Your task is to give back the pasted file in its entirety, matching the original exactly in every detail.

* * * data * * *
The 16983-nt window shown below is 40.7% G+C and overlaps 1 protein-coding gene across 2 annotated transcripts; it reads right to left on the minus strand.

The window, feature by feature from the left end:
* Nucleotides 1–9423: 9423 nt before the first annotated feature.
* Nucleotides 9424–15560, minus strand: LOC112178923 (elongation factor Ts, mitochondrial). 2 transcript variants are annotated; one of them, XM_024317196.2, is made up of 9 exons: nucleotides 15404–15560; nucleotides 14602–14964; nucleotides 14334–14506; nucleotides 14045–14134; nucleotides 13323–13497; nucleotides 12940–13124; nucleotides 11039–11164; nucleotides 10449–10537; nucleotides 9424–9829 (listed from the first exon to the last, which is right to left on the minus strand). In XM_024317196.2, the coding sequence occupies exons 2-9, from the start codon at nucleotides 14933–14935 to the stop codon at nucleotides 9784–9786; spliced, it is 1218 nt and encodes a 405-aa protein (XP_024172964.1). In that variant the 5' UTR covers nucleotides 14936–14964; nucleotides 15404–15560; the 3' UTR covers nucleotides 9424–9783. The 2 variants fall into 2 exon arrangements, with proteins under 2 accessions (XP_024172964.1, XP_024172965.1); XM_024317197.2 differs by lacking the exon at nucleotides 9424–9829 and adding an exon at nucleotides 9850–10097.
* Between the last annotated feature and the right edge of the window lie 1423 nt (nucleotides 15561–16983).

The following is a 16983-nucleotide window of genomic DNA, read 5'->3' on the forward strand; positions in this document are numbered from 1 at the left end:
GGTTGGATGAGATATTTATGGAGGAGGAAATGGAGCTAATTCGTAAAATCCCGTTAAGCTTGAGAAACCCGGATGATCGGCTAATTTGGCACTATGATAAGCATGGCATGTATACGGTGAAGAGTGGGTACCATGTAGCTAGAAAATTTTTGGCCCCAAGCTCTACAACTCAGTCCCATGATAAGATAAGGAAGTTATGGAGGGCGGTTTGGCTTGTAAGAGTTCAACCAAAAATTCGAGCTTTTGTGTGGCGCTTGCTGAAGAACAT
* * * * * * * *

The 16983-nt window shown below is 40.7% G+C and overlaps 1 protein-coding gene across 2 annotated transcripts; it reads right to left on the minus strand.

The window, feature by feature from the left end:
* Nucleotides 1–9423: 9423 nt before the first annotated feature.
* Nucleotides 9424–15560, minus strand: LOC112178923 (elongation factor Ts, mitochondrial). 2 transcript variants are annotated; one of them, XM_024317196.2, is made up of 9 exons: nucleotides 15404–15560; nucleotides 14602–14964; nucleotides 14334–14506; nucleotides 14045–14134; nucleotides 13323–13497; nucleotides 12940–13124; nucleotides 11039–11164; nucleotides 10449–10537; nucleotides 9424–9829 (listed from the first exon to the last, which is right to left on the minus strand). In XM_024317196.2, the coding sequence occupies exons 2-9, from the start codon at nucleotides 14933–14935 to the stop codon at nucleotides 9784–9786; spliced, it is 1218 nt and encodes a 405-aa protein (XP_024172964.1). In that variant the 5' UTR covers nucleotides 14936–14964; nucleotides 15404–15560; the 3' UTR covers nucleotides 9424–9783. The 2 variants fall into 2 exon arrangements, with proteins under 2 accessions (XP_024172964.1, XP_024172965.1); XM_024317197.2 differs by lacking the exon at nucleotides 9424–9829 and adding an exon at nucleotides 9850–10097.
* Between the last annotated feature and the right edge of the window lie 1423 nt (nucleotides 15561–16983).

The following is a 16983-nucleotide window of genomic DNA, read 5'->3' on the forward strand; positions in this document are numbered from 1 at the left end:
GGTTGGATGAGATATTTATGGAGGAGGAAATGGAGCTAATTCGTAAAATCCCGTTAAGCTTGAGAAACCCGGATGATCGGCTAATTTGGCACTATGATAAGCATGGCATGTATACGGTGAAGAGTGGGTACCATGTAGCTAGAAAATTTTTGGCCCCAAGCTCTACAACTCAGTCCCATGATAAGATAAGGAAGTTATGGAGGGCGGTTTGGCTTGTAAGAGTTCAACCAAAAATTCGAGCTTTTGTGTGGCGCTTGCTGAAGAACAT